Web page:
The capacity to distinguish between intentional and unintentional actions is a crucial aspect of moral competence. Therefore, the processes shaping intentionality attribution, as well as their dysfunction, are object of intense inquiry. The 'Knobe effect' refers to the intriguing finding that people are more likely to judge as intentional actions leading to negative as opposed to positive side effects, which has been attributed to the emotional response elicited by negative (vs. positive) outcomes. Whether and how emotion drives the Knobe effect, however, is currently debated. Here, individuals with low (LA) and high (HA) levels of alexithymia, a personality trait characterized by difficulties in emotional processing, judged the intentionality of actions with side effects that varied in valence (positive/negative) and salience (low/high), while their subjective emotional response and skin conductance level were assessed. LA individuals attributed more intentionality to actions leading to negative (vs. positive) side effects, and to high (vs. low) salience side effects, and this related to their subjective emotional response to negative side effects. In the context of a generally reduced physiological activation to emotional stimuli, HA (compared to LA) individuals attributed less intentionality to actions leading to negative side effects, especially those with low salience, showing a reduced Knobe effect, which was accompanied by a reduced subjective emotional response to negative side effects. These results confirm the crucial role of emotion on intentionality attribution. Moreover, they contribute to qualifying the emotional processing difficulties associated with alexithymia, and their impact on moral cognition.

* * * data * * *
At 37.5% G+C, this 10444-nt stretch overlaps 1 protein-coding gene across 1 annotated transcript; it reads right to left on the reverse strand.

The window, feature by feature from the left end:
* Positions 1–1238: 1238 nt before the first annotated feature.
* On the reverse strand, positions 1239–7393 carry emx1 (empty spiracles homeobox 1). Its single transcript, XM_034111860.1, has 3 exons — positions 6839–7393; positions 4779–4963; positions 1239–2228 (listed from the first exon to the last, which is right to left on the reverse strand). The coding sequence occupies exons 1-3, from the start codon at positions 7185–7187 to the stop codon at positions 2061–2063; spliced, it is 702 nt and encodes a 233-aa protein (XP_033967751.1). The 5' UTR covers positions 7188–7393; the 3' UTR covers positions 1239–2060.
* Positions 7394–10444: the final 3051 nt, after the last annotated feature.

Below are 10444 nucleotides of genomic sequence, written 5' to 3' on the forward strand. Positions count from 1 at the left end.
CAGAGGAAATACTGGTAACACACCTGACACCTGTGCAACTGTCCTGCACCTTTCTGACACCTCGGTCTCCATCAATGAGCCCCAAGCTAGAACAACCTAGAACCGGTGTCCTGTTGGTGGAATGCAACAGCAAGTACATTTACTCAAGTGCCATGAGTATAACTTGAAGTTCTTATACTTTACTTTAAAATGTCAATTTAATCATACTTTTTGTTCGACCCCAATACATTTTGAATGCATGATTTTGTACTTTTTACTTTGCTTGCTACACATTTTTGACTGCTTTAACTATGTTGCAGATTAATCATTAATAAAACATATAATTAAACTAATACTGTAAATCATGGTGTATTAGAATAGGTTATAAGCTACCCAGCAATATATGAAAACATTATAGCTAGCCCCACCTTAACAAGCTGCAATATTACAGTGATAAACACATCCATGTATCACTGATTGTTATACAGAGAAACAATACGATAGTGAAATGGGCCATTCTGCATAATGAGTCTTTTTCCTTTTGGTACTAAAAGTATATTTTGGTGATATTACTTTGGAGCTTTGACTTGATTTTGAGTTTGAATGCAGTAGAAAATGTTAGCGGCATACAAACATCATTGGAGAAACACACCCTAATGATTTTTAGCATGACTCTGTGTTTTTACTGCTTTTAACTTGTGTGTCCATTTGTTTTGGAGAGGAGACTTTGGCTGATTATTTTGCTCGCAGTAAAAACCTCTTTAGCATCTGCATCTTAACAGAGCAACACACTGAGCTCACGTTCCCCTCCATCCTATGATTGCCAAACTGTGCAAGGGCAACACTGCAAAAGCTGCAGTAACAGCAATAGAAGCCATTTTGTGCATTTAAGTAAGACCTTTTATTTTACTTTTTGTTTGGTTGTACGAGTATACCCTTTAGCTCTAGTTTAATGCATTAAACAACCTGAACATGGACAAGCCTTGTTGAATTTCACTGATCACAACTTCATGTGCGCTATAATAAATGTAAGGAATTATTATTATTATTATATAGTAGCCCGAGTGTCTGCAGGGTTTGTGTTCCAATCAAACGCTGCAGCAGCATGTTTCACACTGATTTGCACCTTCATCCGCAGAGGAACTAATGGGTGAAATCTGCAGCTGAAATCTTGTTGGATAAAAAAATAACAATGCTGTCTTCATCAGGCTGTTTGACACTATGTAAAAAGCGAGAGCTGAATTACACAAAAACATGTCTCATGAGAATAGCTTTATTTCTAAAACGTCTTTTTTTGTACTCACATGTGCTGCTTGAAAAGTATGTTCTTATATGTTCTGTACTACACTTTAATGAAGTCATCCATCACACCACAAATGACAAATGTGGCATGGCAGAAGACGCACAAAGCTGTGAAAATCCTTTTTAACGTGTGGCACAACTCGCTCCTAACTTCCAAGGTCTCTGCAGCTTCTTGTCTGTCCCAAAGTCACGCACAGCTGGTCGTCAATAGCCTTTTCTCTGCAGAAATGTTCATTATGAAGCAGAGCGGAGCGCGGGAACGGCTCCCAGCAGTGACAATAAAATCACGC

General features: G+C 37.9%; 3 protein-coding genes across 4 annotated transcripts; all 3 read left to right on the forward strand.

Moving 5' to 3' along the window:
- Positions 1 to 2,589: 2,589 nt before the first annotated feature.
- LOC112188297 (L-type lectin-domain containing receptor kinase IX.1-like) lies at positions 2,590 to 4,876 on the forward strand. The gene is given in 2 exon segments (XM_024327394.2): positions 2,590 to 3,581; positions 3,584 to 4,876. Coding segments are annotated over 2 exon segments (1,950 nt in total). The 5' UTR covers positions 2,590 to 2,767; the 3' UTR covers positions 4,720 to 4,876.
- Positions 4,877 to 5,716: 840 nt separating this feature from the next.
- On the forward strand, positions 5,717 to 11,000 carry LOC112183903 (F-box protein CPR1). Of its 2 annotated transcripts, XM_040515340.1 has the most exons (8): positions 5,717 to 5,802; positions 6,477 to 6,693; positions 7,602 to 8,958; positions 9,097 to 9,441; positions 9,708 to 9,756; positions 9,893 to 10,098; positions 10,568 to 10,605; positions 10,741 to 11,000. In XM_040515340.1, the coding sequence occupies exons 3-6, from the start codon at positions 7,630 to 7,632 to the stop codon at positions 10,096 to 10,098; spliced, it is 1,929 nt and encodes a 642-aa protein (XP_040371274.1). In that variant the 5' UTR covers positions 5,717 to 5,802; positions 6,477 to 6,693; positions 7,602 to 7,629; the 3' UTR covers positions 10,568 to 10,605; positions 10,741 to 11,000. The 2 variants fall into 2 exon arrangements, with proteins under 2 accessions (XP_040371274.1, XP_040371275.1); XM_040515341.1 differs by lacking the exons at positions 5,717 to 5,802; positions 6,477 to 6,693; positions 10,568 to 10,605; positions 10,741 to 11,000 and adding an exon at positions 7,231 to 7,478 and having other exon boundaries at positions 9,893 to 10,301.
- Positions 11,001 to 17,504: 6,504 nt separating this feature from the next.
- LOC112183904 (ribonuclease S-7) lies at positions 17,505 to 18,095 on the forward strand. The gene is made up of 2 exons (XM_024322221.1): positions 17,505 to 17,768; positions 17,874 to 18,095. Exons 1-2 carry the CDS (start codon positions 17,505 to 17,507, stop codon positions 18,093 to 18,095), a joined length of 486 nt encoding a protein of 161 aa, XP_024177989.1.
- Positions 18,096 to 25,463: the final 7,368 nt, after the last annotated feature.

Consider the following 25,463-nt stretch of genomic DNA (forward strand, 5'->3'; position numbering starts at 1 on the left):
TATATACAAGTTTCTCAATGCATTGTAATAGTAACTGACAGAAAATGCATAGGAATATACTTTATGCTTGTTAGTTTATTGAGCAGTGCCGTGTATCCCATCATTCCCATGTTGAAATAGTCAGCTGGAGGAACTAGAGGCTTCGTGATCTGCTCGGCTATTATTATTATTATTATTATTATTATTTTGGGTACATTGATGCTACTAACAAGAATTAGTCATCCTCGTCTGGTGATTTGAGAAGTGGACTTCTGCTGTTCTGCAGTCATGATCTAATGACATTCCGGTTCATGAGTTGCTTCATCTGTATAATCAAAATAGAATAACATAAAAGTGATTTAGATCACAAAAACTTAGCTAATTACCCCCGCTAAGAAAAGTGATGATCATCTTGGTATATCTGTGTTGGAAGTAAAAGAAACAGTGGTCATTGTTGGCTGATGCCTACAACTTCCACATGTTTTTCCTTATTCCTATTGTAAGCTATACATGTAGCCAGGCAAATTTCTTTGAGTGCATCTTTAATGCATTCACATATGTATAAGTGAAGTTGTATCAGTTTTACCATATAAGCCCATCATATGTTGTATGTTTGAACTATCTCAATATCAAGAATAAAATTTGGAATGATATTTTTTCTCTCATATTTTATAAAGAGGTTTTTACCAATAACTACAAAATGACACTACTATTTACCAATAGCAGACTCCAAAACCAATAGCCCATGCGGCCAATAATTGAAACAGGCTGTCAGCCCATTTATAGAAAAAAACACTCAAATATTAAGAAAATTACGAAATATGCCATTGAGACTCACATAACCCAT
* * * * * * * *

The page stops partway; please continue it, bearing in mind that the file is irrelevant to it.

Intentionality attribution and emotion: The Knobe Effect in alexithymia

Zucchelli M. M.
;
Starita F.
;
Bertini C;Giusberti F;Ciaramelli E
2019

Abstract

The capacity to distinguish between intentional and unintentional actions is a crucial aspect of moral competence. Therefore, the processes shaping intentionality attribution, as well as their dysfunction, are object of intense inquiry. The 'Knobe effect' refers to the intriguing finding that people are more likely to judge as intentional actions leading to negative as opposed to positive side effects, which has been attributed to the emotional response elicited by negative (vs. positive) outcomes. Whether and how emotion drives the Knobe effect, however, is currently debated. Here, individuals with low (LA) and high (HA) levels of alexithymia, a personality trait characterized by difficulties in emotional processing, judged the intentionality of actions with side effects that varied in valence (positive/negative) and salience (low/high), while their subjective emotional response and skin conductance level were assessed. LA individuals attributed more intentionality to actions leading to negative (vs. positive) side effects, and to high (vs. low) salience side effects, and this related to their subjective emotional response to negative side effects. In the context of a generally reduced physiological activation to emotional stimuli, HA (compared to LA) individuals attributed less intentionality to actions leading to negative side effects, especially those with low salience, showing a reduced Knobe effect, which was accompanied by a reduced subjective emotional response to negative side effects. These results confirm the crucial role of emotion on intentionality attribution. Moreover, they contribute to qualifying the emotional processing difficulties associated with alexithymia, and their impact on moral cognition.
Zucchelli, M.M., Starita, F., Bertini, C, Giusberti, F, Ciaramelli, E
File in questo prodotto:
Eventuali allegati, non sono esposti

I documenti in IRIS sono protetti da copyright e tutti i diritti sono riservati, salvo diversa indicazione.

Utilizza questo identificativo per citare o creare un link a questo documento: http://hdl.handle.net/11585/690940
 Attenzione

Attenzione! I dati visualizzati non sono stati sottoposti a validazione da parte dell'ateneo

Citazioni
  • ???jsp.display-item.citation.pmc??? 2
  • Scopus 4
  • ???jsp.display-item.citation.isi??? 4
social impact